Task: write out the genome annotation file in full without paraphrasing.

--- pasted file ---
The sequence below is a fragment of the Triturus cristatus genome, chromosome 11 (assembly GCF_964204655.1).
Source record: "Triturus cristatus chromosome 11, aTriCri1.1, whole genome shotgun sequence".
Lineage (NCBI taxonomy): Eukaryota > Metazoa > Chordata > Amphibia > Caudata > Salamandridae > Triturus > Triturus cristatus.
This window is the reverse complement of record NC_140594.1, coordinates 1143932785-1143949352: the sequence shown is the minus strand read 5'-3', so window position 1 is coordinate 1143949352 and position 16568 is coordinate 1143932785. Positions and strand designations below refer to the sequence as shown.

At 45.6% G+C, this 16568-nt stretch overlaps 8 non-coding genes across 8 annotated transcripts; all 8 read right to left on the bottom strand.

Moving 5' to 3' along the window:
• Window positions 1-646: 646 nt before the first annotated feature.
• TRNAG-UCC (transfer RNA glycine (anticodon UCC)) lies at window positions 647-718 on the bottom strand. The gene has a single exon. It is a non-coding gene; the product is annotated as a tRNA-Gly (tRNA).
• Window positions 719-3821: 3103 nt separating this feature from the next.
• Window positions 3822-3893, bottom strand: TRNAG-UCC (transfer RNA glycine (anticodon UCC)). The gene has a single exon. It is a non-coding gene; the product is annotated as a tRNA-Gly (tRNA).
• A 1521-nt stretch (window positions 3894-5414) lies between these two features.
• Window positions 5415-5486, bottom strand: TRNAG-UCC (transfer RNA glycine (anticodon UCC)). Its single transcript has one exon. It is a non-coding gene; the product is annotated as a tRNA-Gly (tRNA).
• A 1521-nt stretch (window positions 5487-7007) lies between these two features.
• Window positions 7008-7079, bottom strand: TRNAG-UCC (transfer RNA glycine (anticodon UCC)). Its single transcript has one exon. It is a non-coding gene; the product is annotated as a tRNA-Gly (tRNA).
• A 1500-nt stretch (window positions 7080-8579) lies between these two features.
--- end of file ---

The sequence below is a fragment of the Triturus cristatus genome, chromosome 11 (assembly GCF_964204655.1).
Source record: "Triturus cristatus chromosome 11, aTriCri1.1, whole genome shotgun sequence".
Lineage (NCBI taxonomy): Eukaryota > Metazoa > Chordata > Amphibia > Caudata > Salamandridae > Triturus > Triturus cristatus.
This window is the reverse complement of record NC_140594.1, coordinates 1143932785-1143949352: the sequence shown is the minus strand read 5'-3', so window position 1 is coordinate 1143949352 and position 16568 is coordinate 1143932785. Positions and strand designations below refer to the sequence as shown.

At 45.6% G+C, this 16568-nt stretch overlaps 8 non-coding genes across 8 annotated transcripts; all 8 read right to left on the bottom strand.

Moving 5' to 3' along the window:
• Window positions 1-646: 646 nt before the first annotated feature.
• TRNAG-UCC (transfer RNA glycine (anticodon UCC)) lies at window positions 647-718 on the bottom strand. The gene has a single exon. It is a non-coding gene; the product is annotated as a tRNA-Gly (tRNA).
• Window positions 719-3821: 3103 nt separating this feature from the next.
• Window positions 3822-3893, bottom strand: TRNAG-UCC (transfer RNA glycine (anticodon UCC)). The gene has a single exon. It is a non-coding gene; the product is annotated as a tRNA-Gly (tRNA).
• A 1521-nt stretch (window positions 3894-5414) lies between these two features.
• Window positions 5415-5486, bottom strand: TRNAG-UCC (transfer RNA glycine (anticodon UCC)). Its single transcript has one exon. It is a non-coding gene; the product is annotated as a tRNA-Gly (tRNA).
• A 1521-nt stretch (window positions 5487-7007) lies between these two features.
• Window positions 7008-7079, bottom strand: TRNAG-UCC (transfer RNA glycine (anticodon UCC)). Its single transcript has one exon. It is a non-coding gene; the product is annotated as a tRNA-Gly (tRNA).
• A 1500-nt stretch (window positions 7080-8579) lies between these two features.